There is now a fear, much hyped in international media, that following the resounding victory in the federal and provincial elections of the left alliance, Nepal may make a decisive tilt towards China, at the cost of India. This fear is based on the fact that the top two leaders of the left alliance, KP Sharma Oli and Pushpa Kamal Dahal, have of late been reputed for their proximity to China. These fears were heightened when on the campaign trail Oli promised to give back the Budhi Gandaki hydro project to Gezhouba, after the Deuba government had wrested away the project from the Chinese company. Can we thus see the left victory as a watershed event in Nepal-China relations, and, concomitantly, as a troubling development in Nepal-India relations? We think it is too early to pass such decisive judgments. It is true that during the blockade Oli took a principled stand against Indian highhandedness, and then went on to sign the landmark trade and transit agreements with the northern neighbor. But any self-respecting ruler of Nepal, irrespective of their political persuasions, would have done the same, as doing so was in the country’s interest.
Oli’s overtures should rather be seen a part of Nepal’s effort to diversify relations away from India, on which it had traditionally been heavily reliant. Also, while the pro-China credentials of Oli have been much discussed in recent times, we would do well to recall that until recently he was known as among India’s most trusted friends in Nepal. What applies to Oli pretty much applies to Dahal as well. Following his sacking of the army chief in 2009, an act for which he had to pay with his prime minister’s chair, India had openly lobbied for the restoration of the dismissed chief. This one incident would poison Maoists-India relations for a long time. Much later, Dahal would admit that trying to sack the chief of the national army was one of his biggest blunders, and take great pains to clarify that he had absolutely no grudge against India. Which is just as well. No government in Kathmandu can afford to be ‘anti-India’ or seen to be trying to actively play off India against China. There is now a cross-party consensus that only by maintaining well-calibrated relations with both India and China can Nepal truly prosper, and only in that case will the government enjoy public support.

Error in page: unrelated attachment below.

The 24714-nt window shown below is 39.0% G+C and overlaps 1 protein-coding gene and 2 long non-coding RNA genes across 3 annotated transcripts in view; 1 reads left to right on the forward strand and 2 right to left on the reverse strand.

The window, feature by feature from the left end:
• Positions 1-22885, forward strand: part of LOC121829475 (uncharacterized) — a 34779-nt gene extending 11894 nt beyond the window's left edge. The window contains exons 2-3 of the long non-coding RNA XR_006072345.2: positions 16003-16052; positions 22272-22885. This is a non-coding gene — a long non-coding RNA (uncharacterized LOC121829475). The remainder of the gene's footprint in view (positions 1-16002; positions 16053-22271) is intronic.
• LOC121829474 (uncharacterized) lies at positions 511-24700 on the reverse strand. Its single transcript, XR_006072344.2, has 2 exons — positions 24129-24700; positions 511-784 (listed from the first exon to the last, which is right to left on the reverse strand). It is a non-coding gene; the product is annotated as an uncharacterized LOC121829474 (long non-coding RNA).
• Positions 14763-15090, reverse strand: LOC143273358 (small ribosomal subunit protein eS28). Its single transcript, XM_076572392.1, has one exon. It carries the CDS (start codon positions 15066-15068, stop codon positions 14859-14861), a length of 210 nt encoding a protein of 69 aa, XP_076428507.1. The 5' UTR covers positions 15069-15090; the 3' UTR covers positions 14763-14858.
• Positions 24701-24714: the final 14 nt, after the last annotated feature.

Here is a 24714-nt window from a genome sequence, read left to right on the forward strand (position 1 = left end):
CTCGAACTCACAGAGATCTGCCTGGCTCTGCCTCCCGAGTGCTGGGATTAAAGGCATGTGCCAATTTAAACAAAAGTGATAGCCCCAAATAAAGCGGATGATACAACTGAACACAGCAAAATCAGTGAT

But even though we thus far see no problem with the position of Oli, the prime minister-in-waiting, on either India or China, the onus is on him to prove his doubters wrong. We hope he knows that he will be making a Himalayan blunder by inching progressively closer to China while completely ignoring India and its valid concerns, or vice-versa for that matter. The new foreign policy outlook that has been recently developed by a team of experts also urges Nepal to derive maximum benefit from the economic rises of the two next-door global powers. We don’t need a government that is pro-India or pro-China. We need a government that is capable of at all times working out what is in Nepal’s interest.